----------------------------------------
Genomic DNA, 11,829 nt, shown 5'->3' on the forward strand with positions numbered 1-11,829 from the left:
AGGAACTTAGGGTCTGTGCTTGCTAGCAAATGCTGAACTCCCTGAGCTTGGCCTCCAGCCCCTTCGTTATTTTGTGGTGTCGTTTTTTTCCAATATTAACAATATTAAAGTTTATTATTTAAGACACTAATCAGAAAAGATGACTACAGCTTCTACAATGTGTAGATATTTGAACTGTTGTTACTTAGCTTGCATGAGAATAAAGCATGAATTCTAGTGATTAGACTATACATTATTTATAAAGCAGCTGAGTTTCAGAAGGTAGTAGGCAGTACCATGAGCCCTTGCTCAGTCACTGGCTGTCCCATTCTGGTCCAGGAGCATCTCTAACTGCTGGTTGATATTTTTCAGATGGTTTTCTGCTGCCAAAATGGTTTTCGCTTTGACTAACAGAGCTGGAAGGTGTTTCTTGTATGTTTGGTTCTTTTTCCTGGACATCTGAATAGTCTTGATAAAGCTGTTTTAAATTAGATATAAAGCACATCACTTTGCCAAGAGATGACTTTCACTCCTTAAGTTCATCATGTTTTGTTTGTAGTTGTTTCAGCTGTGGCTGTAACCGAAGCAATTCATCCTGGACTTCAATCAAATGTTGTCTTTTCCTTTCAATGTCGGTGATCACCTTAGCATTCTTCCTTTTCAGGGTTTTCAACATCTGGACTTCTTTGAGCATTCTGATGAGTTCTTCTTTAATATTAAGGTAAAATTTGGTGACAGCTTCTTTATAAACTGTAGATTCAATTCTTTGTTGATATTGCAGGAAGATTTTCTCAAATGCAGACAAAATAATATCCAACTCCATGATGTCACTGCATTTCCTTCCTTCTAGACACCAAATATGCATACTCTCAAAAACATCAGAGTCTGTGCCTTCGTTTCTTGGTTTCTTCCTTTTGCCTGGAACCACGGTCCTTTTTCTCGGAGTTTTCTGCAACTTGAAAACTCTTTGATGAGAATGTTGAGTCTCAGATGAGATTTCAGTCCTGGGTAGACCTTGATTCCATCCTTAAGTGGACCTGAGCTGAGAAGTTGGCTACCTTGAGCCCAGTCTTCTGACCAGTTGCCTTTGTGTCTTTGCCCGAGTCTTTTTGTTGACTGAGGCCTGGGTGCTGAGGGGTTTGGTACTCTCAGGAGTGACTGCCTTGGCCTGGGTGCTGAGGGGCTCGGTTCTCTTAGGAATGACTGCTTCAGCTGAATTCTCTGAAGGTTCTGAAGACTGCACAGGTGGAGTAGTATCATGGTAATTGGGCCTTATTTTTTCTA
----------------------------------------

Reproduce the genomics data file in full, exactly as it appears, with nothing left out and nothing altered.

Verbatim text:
Genomic DNA, 11,829 nt, shown 5'->3' on the forward strand with positions numbered 1-11,829 from the left:
AGGAACTTAGGGTCTGTGCTTGCTAGCAAATGCTGAACTCCCTGAGCTTGGCCTCCAGCCCCTTCGTTATTTTGTGGTGTCGTTTTTTTCCAATATTAACAATATTAAAGTTTATTATTTAAGACACTAATCAGAAAAGATGACTACAGCTTCTACAATGTGTAGATATTTGAACTGTTGTTACTTAGCTTGCATGAGAATAAAGCATGAATTCTAGTGATTAGACTATACATTATTTATAAAGCAGCTGAGTTTCAGAAGGTAGTAGGCAGTACCATGAGCCCTTGCTCAGTCACTGGCTGTCCCATTCTGGTCCAGGAGCATCTCTAACTGCTGGTTGATATTTTTCAGATGGTTTTCTGCTGCCAAAATGGTTTTCGCTTTGACTAACAGAGCTGGAAGGTGTTTCTTGTATGTTTGGTTCTTTTTCCTGGACATCTGAATAGTCTTGATAAAGCTGTTTTAAATTAGATATAAAGCACATCACTTTGCCAAGAGATGACTTTCACTCCTTAAGTTCATCATGTTTTGTTTGTAGTTGTTTCAGCTGTGGCTGTAACCGAAGCAATTCATCCTGGACTTCAATCAAATGTTGTCTTTTCCTTTCAATGTCGGTGATCACCTTAGCATTCTTCCTTTTCAGGGTTTTCAACATCTGGACTTCTTTGAGCATTCTGATGAGTTCTTCTTTAATATTAAGGTAAAATTTGGTGACAGCTTCTTTATAAACTGTAGATTCAATTCTTTGTTGATATTGCAGGAAGATTTTCTCAAATGCAGACAAAATAATATCCAACTCCATGATGTCACTGCATTTCCTTCCTTCTAGACACCAAATATGCATACTCTCAAAAACATCAGAGTCTGTGCCTTCGTTTCTTGGTTTCTTCCTTTTGCCTGGAACCACGGTCCTTTTTCTCGGAGTTTTCTGCAACTTGAAAACTCTTTGATGAGAATGTTGAGTCTCAGATGAGATTTCAGTCCTGGGTAGACCTTGATTCCATCCTTAAGTGGACCTGAGCTGAGAAGTTGGCTACCTTGAGCCCAGTCTTCTGACCAGTTGCCTTTGTGTCTTTGCCCGAGTCTTTTTGTTGACTGAGGCCTGGGTGCTGAGGGGTTTGGTACTCTCAGGAGTGACTGCCTTGGCCTGGGTGCTGAGGGGCTCGGTTCTCTTAGGAATGACTGCTTCAGCTGAATTCTCTGAAGGTTCTGAAGACTGCACAGGTGGAGTAGTATCATGGTAATTGGGCCTTATTTTTTCTA